Tuesday, March 26, 2013

Baby Booties with Gathered Strap and My Baby Gift


My husband’s coworker and his wife are expecting a baby boy next month. Of course, I could not miss an opportunity to make a baby gift as crocheting for babies is always so enjoyable and special.



I finished these lovely baby booties just a few days ago. The pattern, which I found easy to follow, was from this blog.



My baby present is now ready. If you follow my blog, you will recognize the blanket as the Lacy Baby Blanket that I posted about so many times before. The beanie is the V-Stitch Baby Beanie, see the pattern here.

All these items were made from a single ball of Snuggly Wuggly Big by Loops and Threads. And I actually still have a bit more of the yarn left.



I'm linking this post to Tweak It Tuesday @ Cozy Little House,
Homemaking Linkup @ Hope In Every Season
Adorned From Above Blog Hop @ Adorned From Above

Sunday, March 24, 2013

Lacy Baby Blanket Tutorial, Step 7




In the previous step, we left off having done 91 rows of the main pattern.

In this step, we will start making the trim, which consists of 4 rounds. Today, we will make the first one.



Do not turn. Look at the picture below to see in which direction to continue. As you can see, we are going to work into ends of rows. I used red yarn for demonstration purpose.



*ch 1, hdc* in each space across.

I use red yarn to demonstrate it.



And here, I use the main color yarn.



When you get to the end, make {ch 1, hdc} three times into the corner space.



Next, we continue working in the original chain. Here is how it goes here:

*ch 1, hdc into next shell, ch 1, hdc into ch-3 space, ch 1, hdc into next shell, ch 1, hdc into ch-3 space, ch 1, hdc into ch-3 space* across.

That is, we must have 5 hdcs per one pattern repeat. I use red yarn to demonstrate it in the next picture.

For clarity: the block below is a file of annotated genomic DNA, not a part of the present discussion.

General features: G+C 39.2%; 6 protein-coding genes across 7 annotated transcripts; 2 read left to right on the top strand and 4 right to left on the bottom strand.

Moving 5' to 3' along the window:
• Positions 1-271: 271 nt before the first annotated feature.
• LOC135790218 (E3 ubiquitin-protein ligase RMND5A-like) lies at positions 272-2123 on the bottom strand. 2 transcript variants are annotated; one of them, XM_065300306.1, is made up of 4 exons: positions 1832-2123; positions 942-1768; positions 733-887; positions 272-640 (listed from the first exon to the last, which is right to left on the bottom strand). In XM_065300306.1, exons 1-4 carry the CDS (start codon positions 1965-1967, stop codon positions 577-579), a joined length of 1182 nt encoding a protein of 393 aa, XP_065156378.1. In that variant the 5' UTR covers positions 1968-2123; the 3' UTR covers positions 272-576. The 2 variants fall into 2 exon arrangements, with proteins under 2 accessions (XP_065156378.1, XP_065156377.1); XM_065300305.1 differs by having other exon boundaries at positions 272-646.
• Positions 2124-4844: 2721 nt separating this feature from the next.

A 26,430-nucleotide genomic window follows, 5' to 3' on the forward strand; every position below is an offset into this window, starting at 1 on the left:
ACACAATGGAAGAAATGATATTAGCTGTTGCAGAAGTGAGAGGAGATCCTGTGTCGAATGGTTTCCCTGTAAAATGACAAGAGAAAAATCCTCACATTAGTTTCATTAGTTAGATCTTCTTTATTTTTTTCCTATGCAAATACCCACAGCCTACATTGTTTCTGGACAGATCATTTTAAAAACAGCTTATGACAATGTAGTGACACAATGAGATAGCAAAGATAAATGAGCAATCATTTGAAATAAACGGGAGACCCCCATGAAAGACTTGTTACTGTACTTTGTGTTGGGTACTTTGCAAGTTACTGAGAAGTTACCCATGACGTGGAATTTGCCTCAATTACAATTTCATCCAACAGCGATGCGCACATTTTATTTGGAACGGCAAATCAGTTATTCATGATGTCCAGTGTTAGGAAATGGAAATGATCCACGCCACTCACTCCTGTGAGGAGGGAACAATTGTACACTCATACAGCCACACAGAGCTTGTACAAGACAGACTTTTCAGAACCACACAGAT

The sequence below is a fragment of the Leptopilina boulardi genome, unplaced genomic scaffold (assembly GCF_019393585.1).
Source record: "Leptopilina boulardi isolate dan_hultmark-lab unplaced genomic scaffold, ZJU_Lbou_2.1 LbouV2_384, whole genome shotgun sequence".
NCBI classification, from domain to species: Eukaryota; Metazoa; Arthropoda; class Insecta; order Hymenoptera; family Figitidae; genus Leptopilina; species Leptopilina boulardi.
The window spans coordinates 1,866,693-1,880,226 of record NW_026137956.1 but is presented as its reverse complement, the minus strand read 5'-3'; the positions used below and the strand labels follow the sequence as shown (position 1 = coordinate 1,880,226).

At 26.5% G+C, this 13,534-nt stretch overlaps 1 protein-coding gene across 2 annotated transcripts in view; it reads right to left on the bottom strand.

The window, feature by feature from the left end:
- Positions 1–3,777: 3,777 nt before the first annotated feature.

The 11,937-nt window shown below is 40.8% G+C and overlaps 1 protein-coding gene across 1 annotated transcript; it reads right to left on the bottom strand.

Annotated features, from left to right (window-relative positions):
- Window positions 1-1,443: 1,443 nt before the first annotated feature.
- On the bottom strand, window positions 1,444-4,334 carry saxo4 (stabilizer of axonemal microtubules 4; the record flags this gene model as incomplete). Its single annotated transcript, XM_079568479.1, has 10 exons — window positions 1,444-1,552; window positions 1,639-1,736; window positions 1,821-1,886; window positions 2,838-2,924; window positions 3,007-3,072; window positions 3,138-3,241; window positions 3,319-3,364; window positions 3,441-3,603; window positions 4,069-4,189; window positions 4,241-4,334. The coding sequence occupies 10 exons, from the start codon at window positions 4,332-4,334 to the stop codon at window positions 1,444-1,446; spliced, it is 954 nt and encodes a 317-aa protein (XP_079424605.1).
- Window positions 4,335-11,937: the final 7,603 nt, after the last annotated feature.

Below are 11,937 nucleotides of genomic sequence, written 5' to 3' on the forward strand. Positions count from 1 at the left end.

And here, I use the main color yarn.



Again, once you get to the end, make {ch 1, hdc} three times into the corner space. 

Next, we work into the end of rows.

*ch 1, hdc* in each space across.

Again, I show it with red yarn



and with the main color yarn. 



And again, we make {ch 1, hdc} three times in the corner space. 

Finally, we continue working into the last row.


*ch 1, hdc into 2nd dc of next shell, ch 1, hdc into space between two shells, ch 1, hdc into 2nd dc of next shell, ch 1, hdc into ch-3 space, ch 1, hdc into ch-3 space* across.


We must have 5 hdcs per one pattern repeat. See the picture below.



And here is what it looks like in the main color.  



When we get to the corner space, we make {ch 1, hdc} only two times as we already made one hdc into the corner space in the beginning of the entire round.

Make a sl st to join with the first hdc.



Thursday, March 21, 2013

Mother’s Day Crochet Gift Ideas




There are less than two months left till Mother’s Day! A handmade gift can save money, but most importantly its sentimental value will be priceless.  

I still don’t know what I’m going to give my mom and mother-in-law for Mother’s Day this year, but I’m already collecting some ideas.

In this list I share some of my crocheted works as well as some interesting projects that I found on the web.    


1. A table topper or big doily such as this Crocus Doily takes time to make but would make a gorgeous present.



2. A set of handkerchiefs with lace edgings would make a truly special and romantic gift. Sometimes you can find decent quality hankies even at dollar stores. Or you can make them entirely handmade.


 3. You can buy a set of towels and add crocheted lacy trims.


towels with crochet lace

4. A set of 100% cotton crocheted wash clothes look cute tied with a ribbon. Add a bar or two of high-quality soap and you’ll have a luxurious and practical gift. 

Talking about practical gifts, how about some kitchen accessories?

5. A teapot cozy would be a great one if your mom likes to have tea. This scalloped one seems to be popular on the Internet, but I’m sure there are other free patterns available too.

6. You can make a set of placemats. Here is a free pattern for easy and cute placemat decorated with a flower.